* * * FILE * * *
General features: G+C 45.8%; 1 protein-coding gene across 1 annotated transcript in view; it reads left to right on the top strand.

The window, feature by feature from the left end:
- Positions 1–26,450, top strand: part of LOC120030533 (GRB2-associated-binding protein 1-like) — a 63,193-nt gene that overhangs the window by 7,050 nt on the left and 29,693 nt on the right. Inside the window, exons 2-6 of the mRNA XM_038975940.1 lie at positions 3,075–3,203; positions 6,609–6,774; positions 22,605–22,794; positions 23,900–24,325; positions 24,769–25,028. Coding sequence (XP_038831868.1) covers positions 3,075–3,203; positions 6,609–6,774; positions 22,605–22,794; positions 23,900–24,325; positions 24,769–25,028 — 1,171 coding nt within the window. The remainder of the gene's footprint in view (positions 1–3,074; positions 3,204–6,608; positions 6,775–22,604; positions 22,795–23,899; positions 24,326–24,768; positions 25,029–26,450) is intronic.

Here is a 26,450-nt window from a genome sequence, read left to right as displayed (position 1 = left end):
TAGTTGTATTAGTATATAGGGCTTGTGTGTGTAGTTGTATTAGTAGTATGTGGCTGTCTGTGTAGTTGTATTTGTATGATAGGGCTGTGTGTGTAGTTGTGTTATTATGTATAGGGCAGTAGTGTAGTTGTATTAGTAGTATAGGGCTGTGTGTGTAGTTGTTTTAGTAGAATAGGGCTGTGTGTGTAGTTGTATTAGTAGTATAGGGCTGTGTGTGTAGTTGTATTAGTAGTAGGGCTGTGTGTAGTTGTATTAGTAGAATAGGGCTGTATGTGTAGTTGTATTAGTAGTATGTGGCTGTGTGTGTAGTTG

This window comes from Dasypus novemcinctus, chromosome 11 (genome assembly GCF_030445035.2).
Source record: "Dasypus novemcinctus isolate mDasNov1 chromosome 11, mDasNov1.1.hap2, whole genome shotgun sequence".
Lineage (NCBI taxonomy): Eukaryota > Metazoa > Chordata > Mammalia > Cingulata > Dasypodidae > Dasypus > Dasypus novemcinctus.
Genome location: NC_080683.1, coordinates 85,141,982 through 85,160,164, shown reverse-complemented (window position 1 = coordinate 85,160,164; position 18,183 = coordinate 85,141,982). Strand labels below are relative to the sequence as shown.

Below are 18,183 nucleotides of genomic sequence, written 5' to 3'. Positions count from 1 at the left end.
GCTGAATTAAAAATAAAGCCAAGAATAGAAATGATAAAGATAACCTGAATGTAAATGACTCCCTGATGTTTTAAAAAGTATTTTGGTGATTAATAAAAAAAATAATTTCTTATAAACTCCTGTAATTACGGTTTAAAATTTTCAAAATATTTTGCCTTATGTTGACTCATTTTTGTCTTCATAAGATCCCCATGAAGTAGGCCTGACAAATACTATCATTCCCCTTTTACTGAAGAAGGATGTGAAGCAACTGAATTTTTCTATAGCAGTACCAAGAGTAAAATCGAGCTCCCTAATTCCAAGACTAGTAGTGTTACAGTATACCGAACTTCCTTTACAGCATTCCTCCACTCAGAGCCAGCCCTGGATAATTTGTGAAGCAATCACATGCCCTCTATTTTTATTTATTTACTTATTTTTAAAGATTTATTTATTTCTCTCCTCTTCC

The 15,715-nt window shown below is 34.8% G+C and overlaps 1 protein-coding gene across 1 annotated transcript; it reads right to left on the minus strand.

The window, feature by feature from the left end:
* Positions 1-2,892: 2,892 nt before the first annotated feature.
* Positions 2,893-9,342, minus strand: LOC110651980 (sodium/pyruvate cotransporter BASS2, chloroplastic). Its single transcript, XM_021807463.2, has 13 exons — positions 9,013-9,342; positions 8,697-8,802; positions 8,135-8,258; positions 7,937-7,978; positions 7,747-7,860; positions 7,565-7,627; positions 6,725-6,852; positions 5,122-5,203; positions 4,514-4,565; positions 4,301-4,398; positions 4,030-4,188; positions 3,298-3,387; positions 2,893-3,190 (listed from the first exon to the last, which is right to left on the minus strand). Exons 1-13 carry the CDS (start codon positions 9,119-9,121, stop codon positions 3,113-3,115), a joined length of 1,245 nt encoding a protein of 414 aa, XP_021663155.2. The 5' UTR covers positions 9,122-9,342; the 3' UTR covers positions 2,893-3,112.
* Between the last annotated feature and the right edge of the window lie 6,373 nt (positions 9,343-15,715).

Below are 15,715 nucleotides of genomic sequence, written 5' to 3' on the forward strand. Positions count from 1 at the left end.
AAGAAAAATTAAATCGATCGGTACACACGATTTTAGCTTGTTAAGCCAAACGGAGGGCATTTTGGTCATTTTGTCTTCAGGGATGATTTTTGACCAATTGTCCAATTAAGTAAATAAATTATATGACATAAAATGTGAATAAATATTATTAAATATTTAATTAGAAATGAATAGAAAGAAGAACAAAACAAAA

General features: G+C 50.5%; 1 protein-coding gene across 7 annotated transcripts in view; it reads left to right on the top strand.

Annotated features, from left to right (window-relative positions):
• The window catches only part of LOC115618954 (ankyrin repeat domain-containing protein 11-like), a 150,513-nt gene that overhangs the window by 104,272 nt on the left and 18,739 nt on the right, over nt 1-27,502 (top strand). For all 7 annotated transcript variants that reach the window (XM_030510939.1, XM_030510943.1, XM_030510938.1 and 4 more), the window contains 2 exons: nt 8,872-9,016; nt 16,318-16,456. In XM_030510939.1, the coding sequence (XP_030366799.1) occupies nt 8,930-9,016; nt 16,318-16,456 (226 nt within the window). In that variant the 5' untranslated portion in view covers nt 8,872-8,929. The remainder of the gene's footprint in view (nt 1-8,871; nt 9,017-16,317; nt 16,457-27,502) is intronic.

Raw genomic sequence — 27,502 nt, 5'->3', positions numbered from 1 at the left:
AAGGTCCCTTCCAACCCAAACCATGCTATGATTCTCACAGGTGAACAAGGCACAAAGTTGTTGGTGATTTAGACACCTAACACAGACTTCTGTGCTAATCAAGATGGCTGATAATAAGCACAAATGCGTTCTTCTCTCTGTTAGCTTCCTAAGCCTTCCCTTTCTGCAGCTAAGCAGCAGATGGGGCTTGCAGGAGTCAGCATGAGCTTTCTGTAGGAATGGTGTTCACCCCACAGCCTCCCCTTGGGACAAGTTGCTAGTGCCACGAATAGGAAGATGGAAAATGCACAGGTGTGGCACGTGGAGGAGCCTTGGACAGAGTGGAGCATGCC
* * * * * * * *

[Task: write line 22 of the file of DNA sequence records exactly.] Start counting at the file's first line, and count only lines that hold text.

Raw genomic sequence — 27,502 nt, 5'->3', positions numbered from 1 at the left: